I've already bought some plants for the yard (The glass is occasionally half-full for me, too -- particularly when optimism means I can buy plants): so far we have a whole flat of Portulaca grandiflora 'Tequila Mix' (moss rose), because it's the best annual ever,2 a Lantana camara 'Rose Glow Improved,' because I have positive associations with it now, a smallish pot of strawberries (Fragaria 'Fort Laramie'),3 a Sempervivum 'Red Beauty,'4 Lysimachia 'Goldilocks,' and I have some 'Quarterback' coleus5 from last spring that I kept as a houseplant, as well as brand-new-this-year 'Kingswood Torch,' 'Glennis,' 'Peter Wonder,' 'Splish Splash,' and possibly others I'm failing to remember. I like coleus. The coleus won't necessarily end up outside. In fact, I have no idea what I'm going to be doing with most of this stuff. To begin with, I'm just buying the plants I like, and we'll see how that goes, and we'll worry about having some kind of coherent plan next year. This year, we're just trying out the outdoor gardening thing to see if it's any fun. I've been told it is, but I remain skeptical.
There are perennials I like too (Lysimachia is supposed to be a perennial here.), but I don't know any of them terribly well, and most of the ones I do know somewhat and like okay are shade-lovers that I don't think will work that well for this situation. Shrubs I know basically not at all, and trees are not a good idea, I think, because we may want to put up a greenhouse in the back someday, and planting trees and shading the whole back yard could make a greenhouse kinda useless. Also it's not that big of a yard anyway.
I'd also really like to find something for the lawn besides grass. I mean, the grass that's there already is fine and all, but mowing, weeding, spraying, watering, etc. all seem like really dumb ways to spend one's time. I hear there are other things that can be used instead, but I've seen very little about what, specifically, or how one goes about replacing grass. Anybody know any good references?
Pictures of house and lawn to follow . . . when I get around to it. The husband reports that there are Hostas.
1 Technically, I still don't, since the whole deal has gone through under the husband's name, but I think he's going to let me live there anyway.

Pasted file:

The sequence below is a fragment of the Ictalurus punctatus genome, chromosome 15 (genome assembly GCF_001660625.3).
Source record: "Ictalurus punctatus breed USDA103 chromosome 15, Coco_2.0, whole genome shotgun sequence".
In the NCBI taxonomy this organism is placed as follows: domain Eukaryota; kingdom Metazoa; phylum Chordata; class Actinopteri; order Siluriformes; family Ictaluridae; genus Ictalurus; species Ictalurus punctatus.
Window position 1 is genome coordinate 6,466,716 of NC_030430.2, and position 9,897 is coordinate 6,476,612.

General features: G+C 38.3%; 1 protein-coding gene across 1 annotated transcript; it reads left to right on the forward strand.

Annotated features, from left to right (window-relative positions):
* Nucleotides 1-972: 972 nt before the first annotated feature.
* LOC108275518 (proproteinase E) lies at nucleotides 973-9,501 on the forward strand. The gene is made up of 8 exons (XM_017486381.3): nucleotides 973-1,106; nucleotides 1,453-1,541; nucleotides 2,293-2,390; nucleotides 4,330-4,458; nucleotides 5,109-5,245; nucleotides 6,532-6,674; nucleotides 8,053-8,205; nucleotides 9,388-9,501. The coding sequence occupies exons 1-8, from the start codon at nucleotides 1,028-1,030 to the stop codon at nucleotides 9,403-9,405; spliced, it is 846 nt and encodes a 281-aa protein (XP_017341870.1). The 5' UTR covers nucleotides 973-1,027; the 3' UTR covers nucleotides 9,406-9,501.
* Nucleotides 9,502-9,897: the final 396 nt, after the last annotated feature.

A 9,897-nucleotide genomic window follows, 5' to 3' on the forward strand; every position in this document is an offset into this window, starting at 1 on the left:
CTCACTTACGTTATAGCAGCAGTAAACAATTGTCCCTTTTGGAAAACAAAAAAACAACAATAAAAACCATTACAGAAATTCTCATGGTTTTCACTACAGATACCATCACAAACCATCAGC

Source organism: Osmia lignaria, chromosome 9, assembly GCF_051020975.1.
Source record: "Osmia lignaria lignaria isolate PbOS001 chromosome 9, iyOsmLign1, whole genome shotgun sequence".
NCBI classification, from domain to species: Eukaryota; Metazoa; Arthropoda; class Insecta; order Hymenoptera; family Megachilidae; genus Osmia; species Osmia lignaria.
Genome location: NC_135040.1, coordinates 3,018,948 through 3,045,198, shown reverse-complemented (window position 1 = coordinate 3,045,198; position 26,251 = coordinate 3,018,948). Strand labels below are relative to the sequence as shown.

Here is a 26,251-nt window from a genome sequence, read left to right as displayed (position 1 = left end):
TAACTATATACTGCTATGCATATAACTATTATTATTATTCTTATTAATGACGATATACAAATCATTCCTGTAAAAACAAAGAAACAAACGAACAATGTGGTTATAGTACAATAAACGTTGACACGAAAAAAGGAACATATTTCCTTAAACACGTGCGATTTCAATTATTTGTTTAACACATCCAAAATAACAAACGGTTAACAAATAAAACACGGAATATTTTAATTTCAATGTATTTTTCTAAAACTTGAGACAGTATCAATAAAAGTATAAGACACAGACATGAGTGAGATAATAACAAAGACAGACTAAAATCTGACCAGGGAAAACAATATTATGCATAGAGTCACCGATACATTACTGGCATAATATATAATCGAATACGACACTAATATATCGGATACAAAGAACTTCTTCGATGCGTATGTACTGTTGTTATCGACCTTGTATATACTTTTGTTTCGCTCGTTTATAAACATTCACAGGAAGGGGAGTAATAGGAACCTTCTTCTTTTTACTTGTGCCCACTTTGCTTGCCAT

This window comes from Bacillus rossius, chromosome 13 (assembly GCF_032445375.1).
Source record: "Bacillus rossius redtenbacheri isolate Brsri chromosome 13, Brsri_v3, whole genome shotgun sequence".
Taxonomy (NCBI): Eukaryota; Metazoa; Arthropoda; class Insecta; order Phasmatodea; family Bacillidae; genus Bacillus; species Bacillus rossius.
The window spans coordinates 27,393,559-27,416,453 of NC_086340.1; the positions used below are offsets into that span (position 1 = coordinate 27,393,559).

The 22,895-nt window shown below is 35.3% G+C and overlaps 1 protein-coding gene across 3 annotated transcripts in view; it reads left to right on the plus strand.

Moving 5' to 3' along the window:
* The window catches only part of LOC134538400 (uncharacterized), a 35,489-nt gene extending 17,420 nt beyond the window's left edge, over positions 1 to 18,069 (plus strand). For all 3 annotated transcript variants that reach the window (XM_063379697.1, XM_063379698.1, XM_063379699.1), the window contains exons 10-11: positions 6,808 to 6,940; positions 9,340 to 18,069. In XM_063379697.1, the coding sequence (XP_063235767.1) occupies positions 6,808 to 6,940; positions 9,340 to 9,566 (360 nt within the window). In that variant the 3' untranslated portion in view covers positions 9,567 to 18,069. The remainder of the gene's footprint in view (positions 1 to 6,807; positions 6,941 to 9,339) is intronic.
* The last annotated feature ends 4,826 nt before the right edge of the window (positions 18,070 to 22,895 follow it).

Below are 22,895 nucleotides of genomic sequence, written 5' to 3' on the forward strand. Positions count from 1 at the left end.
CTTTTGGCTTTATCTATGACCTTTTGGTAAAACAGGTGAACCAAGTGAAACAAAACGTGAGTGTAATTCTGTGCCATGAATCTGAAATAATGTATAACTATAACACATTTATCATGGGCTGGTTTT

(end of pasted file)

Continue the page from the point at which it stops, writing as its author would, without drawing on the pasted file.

2 So long as the rabbits don't eat it, which Kim tells me they like to do. I believe her exact words were "rabbit candy." Worrisome, but I'm still going to try.
3 (We had NOID strawberries in the back yard when I was a kid. I went ahead and bought the 'Fort Laramies' already because it looked like we were in danger of selling out of strawberries before the house thing went through. Strawberries are all but flying out the door this year.)
4 My good grandmother had Sempervivums outside her front door. (Like some people, I had a good grandmother and an evil grandmother, both of whom were into plants. Evil grandma went for ornamentals, irises and clematis and snapdragons and tulips and so forth, with only a few vegetables. Good grandma had less time on her hands, so she went more for vegetables, with only a few ornamentals. Both of them had houseplants: evil grandma probably deserves most of the credit -- or blame -- for my interest in them. By most measures, I take more after evil grandma than after good grandma.)
5 (Solenostemon scutellarioides)
Tuesday, April 28, 2009
A bit of a palate cleanser to follow the plant toxicity series. (Yes, I know I did something different yesterday: my palate still doesn't feel cleansed, okay?) In the next week or so, there should be some personal announcements from me that are going to necessitate some changing around of . . . you know, things, and so I don't feel like getting into another major post right away. Also I just finished a major post, which also makes me not feel like getting into another major post right away.